Callum Olver (2008) is the first to admit that the classroom is not where he felt most comfortable and that he feels much more at home in a saddle.
With parents who had grown up on farms, an uncle who was a dairy farmer and another who was a Head Stockman in the 1980’s in the Northern Territory, the stories and experiences of his childhood amounted to something that would lead a young Callum towards working with livestock when he grew up.
But the greatest of his childhood influences was Jack, a neighbour who became like a Grandfather to Callum and with whom he spent many hours watching horses being broken and having horse riding lessons. Jack is no longer alive, but his stories about being a drover in 1950’s Australia are the stuff of legend and have stuck with Callum until this day.
“Jack could tell a great yarn. The mobs of cattle he drove became bigger with each re-telling of the story.
“I think I related well to Jack for many reasons, one of those being that he too, never felt built to sit still in a classroom all day. However, it was Jack who convinced me that whilst it was all very well to want to be a ringer, or stockman, I should have another job to fall back on.
“This advice lead me to study beyond school and after two years of being a ringer in the Northern Territory on two different cattle stations, I moved to Orange in Central West of NSW to study a Bachelor of Agribusiness at Charles Sturt University.
“I still did contract mustering whilst studying and after completing my degree I moved to Northern Victoria to undertake a graduate program in dairy farm management, genomics and genetic gain,” Callum said.
In 2015, Callum was appointed Head Stockman on Rocklands Station at Camooweal on the eastern Barkly Tablelands, on the QLD/NT boarder. Here, he was in charge of eight ringers on a station of nearly 700,000 hectares with the capacity to run 42,000 head of Brahman cross breeders.
The following year, Callum became the Head Stockman at the Spyglass Research Beef Facility Station, Department of Agriculture and Fisheries (DAF), in Charters Towers QLD. Here, he was in charge of five station hands and responsible for overseeing all aspects of station management including, data recording and analysing, mustering, animal monitoring systems, low stress husbandry of livestock and safety of staff.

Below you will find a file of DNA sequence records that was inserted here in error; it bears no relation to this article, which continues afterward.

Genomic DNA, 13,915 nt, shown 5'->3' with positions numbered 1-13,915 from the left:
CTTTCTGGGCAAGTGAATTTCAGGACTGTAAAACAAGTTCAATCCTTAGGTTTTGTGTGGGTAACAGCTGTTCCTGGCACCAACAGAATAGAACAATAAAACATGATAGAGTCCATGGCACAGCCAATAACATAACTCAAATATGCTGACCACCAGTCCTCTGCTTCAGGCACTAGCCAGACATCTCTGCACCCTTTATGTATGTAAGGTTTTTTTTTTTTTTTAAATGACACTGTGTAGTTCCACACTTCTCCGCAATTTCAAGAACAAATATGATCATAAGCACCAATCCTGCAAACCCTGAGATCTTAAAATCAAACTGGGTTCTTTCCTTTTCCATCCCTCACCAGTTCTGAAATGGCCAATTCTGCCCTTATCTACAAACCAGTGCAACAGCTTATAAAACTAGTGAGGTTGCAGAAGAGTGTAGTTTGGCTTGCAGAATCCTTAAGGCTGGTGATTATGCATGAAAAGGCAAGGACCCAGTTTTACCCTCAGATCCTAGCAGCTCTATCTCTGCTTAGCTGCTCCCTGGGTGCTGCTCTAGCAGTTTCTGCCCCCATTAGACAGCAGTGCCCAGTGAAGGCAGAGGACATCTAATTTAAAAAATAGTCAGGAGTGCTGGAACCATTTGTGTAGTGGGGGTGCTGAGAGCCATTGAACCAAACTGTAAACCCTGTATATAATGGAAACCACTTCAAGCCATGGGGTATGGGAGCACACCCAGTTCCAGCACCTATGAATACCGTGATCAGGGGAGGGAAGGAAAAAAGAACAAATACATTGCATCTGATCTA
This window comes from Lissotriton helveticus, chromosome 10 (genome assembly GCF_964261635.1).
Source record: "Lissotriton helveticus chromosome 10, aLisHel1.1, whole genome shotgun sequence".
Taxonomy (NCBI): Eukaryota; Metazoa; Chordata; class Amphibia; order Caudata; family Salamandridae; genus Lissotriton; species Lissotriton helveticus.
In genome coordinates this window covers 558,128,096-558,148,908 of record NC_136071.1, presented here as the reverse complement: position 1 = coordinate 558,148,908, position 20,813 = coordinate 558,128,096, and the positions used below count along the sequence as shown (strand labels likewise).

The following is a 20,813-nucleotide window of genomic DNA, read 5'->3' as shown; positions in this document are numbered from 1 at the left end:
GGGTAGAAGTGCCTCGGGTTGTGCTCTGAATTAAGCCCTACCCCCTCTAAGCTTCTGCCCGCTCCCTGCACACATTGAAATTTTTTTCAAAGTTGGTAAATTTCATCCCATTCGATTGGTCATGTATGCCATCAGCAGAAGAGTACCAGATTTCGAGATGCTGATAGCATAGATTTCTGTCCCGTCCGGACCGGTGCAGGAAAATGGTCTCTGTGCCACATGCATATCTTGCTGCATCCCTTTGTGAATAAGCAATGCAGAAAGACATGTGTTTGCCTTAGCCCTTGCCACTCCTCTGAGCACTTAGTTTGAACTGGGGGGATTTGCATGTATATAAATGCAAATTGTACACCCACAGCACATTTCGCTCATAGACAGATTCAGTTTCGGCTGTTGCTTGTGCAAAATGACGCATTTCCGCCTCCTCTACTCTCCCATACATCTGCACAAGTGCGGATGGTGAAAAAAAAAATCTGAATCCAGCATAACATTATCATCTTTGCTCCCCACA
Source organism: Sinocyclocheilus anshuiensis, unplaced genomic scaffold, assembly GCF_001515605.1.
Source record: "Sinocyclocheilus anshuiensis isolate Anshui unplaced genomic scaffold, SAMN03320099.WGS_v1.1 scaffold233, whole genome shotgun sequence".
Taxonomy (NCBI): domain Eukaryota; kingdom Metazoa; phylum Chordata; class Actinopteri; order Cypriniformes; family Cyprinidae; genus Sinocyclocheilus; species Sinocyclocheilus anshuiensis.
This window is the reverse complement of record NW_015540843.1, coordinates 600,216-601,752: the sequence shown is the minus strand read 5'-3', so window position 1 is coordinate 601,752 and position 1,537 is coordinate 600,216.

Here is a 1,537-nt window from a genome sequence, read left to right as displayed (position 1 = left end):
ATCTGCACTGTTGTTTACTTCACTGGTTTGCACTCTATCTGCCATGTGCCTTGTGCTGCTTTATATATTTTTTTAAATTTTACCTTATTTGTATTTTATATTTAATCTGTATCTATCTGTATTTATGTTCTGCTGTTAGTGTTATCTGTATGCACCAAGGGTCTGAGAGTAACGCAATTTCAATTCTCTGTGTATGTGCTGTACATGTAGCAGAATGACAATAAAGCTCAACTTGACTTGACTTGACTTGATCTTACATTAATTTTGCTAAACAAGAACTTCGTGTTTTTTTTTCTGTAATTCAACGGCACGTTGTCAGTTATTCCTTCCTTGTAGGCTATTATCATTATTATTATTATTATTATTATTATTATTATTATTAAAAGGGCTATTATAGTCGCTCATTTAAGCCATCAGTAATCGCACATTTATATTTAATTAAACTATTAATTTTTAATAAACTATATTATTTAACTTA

Callum now lives in Townsville in North Queensland and is the Area Manager for Allflex Australia, taking in Central Queensland, North West Queensland, Far North Queensland and the Northern Territory. His job entails consulting and sales for National Livestock Indication tags (NLIS tags), livestock DNA sampling systems, Livestock monitoring systems, livestock traceability and welfare and visual management tags.
Callum was in Jenkin House at Girton and had two particularly influential teachers.
“Mrs Wastell was my Head of House and my home room teacher for many years. She guided me through my period at Girton and assisted me to achieve my goals.
“The teachers in the Learning Resource Centre, especially Mrs Peachey, spent a lot of time helping me through subjects and exams.
“It was Miss Kurrle who saw my potential with livestock. I broke in horses for her outside of school with Jack and I even purchased a horse from her. Actually, she tried to give it to me but Jack insisted that nothing in life is free and made me pay $1 for the horse.
“I am so grateful to Miss Kurrle’s support for me making the move to North West Australia. Whilst moving to the Kimberly region straight after school was a major culture shock, it turned out to be the right move for me.
“I left Bendigo the day after my last exam to work and live across the top part of Australia. The lifestyle and the uniqueness of Northern Australia had me instantly hooked and I knew I was never going to leave.
“Although I didn’t love School per se, I did enjoy my time at Girton and I feel as though my schooling at Girton has stood me in excellent stead on many occasions. In fact, I think I got through School thanks to being at Girton,” Callum said.
Callum has crammed a lot of life into the ten years since leaving school. He has been to Argentina and Chile in South America on an international agriculture trip with friends from university as well as to New Zealand twice with university friends, who are now based there for work.
Callum is a proud homeowner in Townsville, where he lives with his fiancé, Melissa Smith, a paediatric physiotherapist. They are engaged to be married in September this year.
Callum’s hobbies and priorities include working cattle in a low stress manner, working and training horses and dogs for cattle work, Mountain Bike riding and four-wheel driving trips throughout North Queensland with Melissa and close friends.
Callum is a long way from Bendigo, but he is definitely home.